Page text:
Home Letters Thought before action when it comes to our nascent industry
I write to urge caution amidst the heightened passions and hollow promises which so often characterise Guyanese elections. This election is perhaps the most monumental in the whole of Guyanese history, for it comes at the same time when our oil industry is taking off. The wealth at stake, and the power of good or evil it will provide those who wield it, will surely set the tone for Guyana’s future.
It is vitally important that the Government keeps those revenues flowing. It seems to be fashionable of late for politicians and other Guyanese to suggest that Guyana could benefit from attempting to reopen and renegotiate existing contracts. Of course, Guyana left some money on the table when they were first negotiated – that much cannot be disputed. But to suggest that we are best suited by reopening them now seems to me, simply, a farce.
Why, you ask? Because to do so ignores the bigger picture. We may be producing oil now, but it is not in any meaningful quantity. That will come later, will the addition of more phases of development in the Stabroek and more discoveries elsewhere. What is the cost of disrupting that? We would also be fools not to consider what is taking place just next door in Suriname. If there is any indication that the reserves there might rival our own, what is to stop oil companies from fleeing Guyana if it seems that we do not respect the rule of law, or that they may get better terms there?
On this latter point, Guyanese should consider the example of Mozambique and Tanzania, the neighbouring African states. East Africa has seen a budding rivalry between the two, which have both discovered major offshore gas reserves. Yet, it has been a lopsided contest. Mozambique has moved quickly and decisively, granting attractive terms and arranging for major international operators to get projects online within the shortest possible timeframe. Their regulatory framework and petroleum laws have also been clear and thoughtful, reassuring investors.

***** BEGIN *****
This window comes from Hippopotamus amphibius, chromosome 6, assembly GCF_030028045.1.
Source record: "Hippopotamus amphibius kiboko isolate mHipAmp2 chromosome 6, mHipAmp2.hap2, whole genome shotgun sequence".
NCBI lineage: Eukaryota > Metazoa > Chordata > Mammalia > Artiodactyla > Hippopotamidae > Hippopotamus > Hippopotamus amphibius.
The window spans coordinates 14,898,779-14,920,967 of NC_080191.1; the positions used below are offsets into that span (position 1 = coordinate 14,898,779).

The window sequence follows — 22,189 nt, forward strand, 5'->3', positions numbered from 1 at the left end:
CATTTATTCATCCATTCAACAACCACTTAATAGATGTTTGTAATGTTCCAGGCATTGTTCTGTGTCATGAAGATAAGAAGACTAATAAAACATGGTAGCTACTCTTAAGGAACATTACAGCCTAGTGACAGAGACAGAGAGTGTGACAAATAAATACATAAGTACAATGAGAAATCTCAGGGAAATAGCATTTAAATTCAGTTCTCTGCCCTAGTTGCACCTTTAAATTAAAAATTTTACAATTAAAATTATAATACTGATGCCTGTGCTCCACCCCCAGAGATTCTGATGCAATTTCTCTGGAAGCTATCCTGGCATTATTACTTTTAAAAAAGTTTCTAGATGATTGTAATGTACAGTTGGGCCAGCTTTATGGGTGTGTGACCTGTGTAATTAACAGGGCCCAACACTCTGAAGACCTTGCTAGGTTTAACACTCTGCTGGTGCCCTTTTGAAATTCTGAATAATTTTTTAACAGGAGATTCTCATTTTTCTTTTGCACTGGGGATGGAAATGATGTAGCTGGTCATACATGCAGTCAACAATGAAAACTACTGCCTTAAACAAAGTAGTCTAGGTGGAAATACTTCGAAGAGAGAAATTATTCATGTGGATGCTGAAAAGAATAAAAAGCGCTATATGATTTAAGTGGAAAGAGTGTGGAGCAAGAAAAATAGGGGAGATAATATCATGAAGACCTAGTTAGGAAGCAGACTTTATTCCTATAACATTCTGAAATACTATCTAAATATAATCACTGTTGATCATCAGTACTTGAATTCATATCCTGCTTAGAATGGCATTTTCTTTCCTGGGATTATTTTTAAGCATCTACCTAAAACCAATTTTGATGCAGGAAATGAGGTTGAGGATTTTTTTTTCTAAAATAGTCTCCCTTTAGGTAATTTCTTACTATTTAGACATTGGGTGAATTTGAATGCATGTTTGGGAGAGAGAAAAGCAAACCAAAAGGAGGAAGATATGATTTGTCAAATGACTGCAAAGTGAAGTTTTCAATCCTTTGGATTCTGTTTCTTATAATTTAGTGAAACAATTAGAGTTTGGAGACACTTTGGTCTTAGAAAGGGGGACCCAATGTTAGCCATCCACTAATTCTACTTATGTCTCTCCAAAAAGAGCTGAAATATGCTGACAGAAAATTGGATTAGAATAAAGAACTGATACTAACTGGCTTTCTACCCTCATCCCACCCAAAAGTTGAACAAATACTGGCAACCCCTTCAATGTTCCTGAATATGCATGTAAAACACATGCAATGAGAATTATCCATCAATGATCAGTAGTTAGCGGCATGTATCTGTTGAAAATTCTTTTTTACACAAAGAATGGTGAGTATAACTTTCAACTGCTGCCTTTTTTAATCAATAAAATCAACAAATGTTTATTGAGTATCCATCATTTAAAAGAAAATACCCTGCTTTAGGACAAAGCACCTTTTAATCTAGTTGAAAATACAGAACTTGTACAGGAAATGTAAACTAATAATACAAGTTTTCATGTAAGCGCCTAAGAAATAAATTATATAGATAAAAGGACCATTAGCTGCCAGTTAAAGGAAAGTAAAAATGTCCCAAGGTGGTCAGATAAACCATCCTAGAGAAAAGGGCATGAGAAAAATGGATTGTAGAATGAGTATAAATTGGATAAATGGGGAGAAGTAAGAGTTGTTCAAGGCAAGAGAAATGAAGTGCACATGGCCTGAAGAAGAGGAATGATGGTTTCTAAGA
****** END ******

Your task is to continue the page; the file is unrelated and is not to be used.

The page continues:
Tanzania’s path has been one of errors and misjudgements. Its resources are still in the nascent phase after frequent construction delays for the onshore LNG export facility. The country has also established industry laws which provide no clear roadmap on production, commercial processing, liquefaction, transportation, storage or distribution of its natural gas resources. And amongst the most cited concerns for international investment is a new regulation that would allow the Government to apply laws retroactively, giving them the power to renegotiate already-signed contracts.
Much of the Tanzania context should be startling familiarity to Guyanese. We sit now in a privileged and unique position with the advent of oil production. We are the darling of the world’s oil industry. Let us not get carried away with our newfound celebrity and let us not be tempted to rash action when patience and deliberation would serve us better. Certainly, every effort must be made to wring out as much benefit from oil operations as is possible for Guyana. That does not mean a blunt approach is the best approach.